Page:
Franz Liszt: The Nature Poet

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Thursday, June 06, 2013

On this edition of The Romantic Piano, David Dubal shares Franz Liszt's poetic tastes and love of the natural world in composition.

After 12 years of grueling non-stop concertizing Franz Liszt retired. He was everywhere in Europe: from Ireland to Lisbon to Madrid and even to Constantinople. He played to ovations never before given to a pianist. Liszt had invented the solo recital and brought the repertoire of the concert pianist to a new peak.

Liszt played his last public recitals in Odessa and in Elizabethgrad in the Ukraine in February of 1847. Only 36 years old, he had exhausted himself on the road. And he wanted to retire from the stage and settle down to compose. By then, so much was burning inside of him besides performing. In sleepy Wiemar, Liszt became court Kapellmeister. Through his baton and through his teaching, he made Weimar the most musically progressive town in the world of music. His glamorous presence brought a cultural luster to the city not seen since the days of Goethe and Schillers living there.

During his Weimar years (1848-1861), Liszt composed a constant stream of music and invented what he called he symphonic poem - a one movement orchestral score based on his feelings about poetry. In all of his output, he was a painter and poet of the world.


Transcendental Etude after Paganini, S 140: no 2 in E flat major "Octave" / Vladimir Horowitz

Années de pèlerinage no 3, S 163: no 4, Les jeux d'eaux à la Villa d'Este / Claudio Arrau

Années de pèlerinage, première année, S 160 "Suisse": no 2, Au lac de Wallenstadt / France Clidat

Hungarian Rhapsody for Piano, S 244: no 6 in D flat major / Vladimir Horowitz

Concert Etude for Piano, S 145: no 1, Waldesrauschen / John Ogdon

Transcendental Etude for Piano, S 139: no 12, Chasse-neige / György Cziffra

Hungarian Rhapsody for Piano, S 244: no 10 in E major / Nelson Freire

Grandes Etude de Paganini, S 141 / Barbara Nissman

Comments [7]

Tom from Seattle

Does anyone know how I can listen to this program? If there is a link, I'm having trouble finding it. Thanks for the help!

Oct. 05 2015 03:15 AM
Richard from Pleasantville

I am so pleased that David Dubal is back. His programming and playing comparative performance are without compare. Not to take away from any other programs. They also have excellent historic commentary, which is very valuable. Mr. Dubal, listening to your program on Chopin two weeks ago almost caused me to have an auto accident, almost being the key word. I was so intent in listening on listening to two performances that a I cut a corner too close, but disaster was averted

Mar. 09 2014 10:27 PM
Silversalty from Brooklyn

I didn't care for some of the pieces in this program. Not as much as the prior programs. Maybe it was because, as Dubal described, some of Liszt's music sounds "abstract, gloomy." Surprisingly perhaps, it was the Horowitz pieces that I enjoyed least. I prefer a delicate touch, a Horowitz specialty, and though I'm sure Horowitz pounds the keyboard as well as any pianist ever, I'll take a pass on the effect.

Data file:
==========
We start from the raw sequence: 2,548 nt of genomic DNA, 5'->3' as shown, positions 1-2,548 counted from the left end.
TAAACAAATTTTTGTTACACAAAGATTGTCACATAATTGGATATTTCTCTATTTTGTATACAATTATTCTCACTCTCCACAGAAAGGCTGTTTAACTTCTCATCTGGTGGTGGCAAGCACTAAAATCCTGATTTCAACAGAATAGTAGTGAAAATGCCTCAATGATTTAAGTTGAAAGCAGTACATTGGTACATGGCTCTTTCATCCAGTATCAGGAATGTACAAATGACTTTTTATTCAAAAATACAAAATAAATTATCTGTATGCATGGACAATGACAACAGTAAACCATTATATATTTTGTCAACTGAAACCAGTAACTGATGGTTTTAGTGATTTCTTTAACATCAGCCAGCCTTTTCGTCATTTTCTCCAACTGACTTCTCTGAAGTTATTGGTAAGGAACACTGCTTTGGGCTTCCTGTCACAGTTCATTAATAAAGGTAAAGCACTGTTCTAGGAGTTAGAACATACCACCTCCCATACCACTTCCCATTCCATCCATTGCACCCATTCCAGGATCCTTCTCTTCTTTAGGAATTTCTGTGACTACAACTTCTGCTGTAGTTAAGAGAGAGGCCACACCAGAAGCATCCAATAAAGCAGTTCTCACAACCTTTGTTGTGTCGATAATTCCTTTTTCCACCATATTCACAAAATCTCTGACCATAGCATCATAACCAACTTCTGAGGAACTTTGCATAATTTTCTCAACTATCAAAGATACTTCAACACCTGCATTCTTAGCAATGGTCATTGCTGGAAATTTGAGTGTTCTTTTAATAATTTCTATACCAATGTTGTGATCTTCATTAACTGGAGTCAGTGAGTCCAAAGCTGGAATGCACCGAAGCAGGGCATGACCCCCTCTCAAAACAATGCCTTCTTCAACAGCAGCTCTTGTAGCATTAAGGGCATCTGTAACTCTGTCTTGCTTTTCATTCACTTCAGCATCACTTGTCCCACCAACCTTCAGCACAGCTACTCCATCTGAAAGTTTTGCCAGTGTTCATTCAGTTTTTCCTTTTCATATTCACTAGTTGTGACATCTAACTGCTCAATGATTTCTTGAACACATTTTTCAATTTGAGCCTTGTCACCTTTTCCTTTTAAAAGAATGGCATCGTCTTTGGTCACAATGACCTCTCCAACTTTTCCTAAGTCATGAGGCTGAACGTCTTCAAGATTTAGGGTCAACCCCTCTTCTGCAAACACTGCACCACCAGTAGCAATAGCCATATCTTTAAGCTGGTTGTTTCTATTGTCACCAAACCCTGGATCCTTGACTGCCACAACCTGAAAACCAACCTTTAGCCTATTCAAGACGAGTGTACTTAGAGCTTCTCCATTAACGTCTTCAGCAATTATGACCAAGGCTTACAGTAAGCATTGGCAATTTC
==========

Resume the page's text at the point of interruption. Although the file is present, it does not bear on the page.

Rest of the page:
But there was a portion of the Hungarian Rhapsody that reminded me of the "standard" tune "Autumn Leaves." It's in a quieter section (almost midway) though followed by a pounded repeat.

Since you went away the days grow long
But I miss you most of all my darling

Les Feuilles Mortes - Edith Piaf

Still, another excellent program by Mr. Dubal.

Jun. 10 2013 08:20 PM
David Levy from Lakewood, New Jersey

I am so delighted that David Dubal is back on WQXR. I was very upset and disappointed when the new management of WQXR did not continue his Reflections From the Keyboard series. Perhaps now they will bring him back on a steady basis, where he belongs.

Jun. 10 2013 04:43 PM
Silversalty from Brooklyn

No web audio available.

Let's see. Here's a show that almost as soon as an episode airs gets onto the web site's most "Listened" list. But not this episode. I wonder why. Was it something I said?

This is a classic case of 'cut off your nose to spit your face.'

Jun. 08 2013 10:35 AM
Valerie from New York

What a pleasure it has been to be able to look forward to David Dubal's show every week again. He instills his passion and love of music into every musical journey on which he takes his audience. His deep understanding of the power of music and his uncanny ability to convey it makes his show an absolute highlight of the WQXR programming repertory.

Jun. 06 2013 10:31 PM
Paul from New York

I am so pleased to have David Dubal back on WQXR again as I journey through these weeks of the Romantic Piano. WQXR is indeed fortunate to have a musical historian on its airwaves who brings such insight, knowledge, and whimsy to his audience. I support WQXR in bringing David Dubal back where he belongs and look forward to more programs hosted by him.

Jun. 06 2013 10:30 PM

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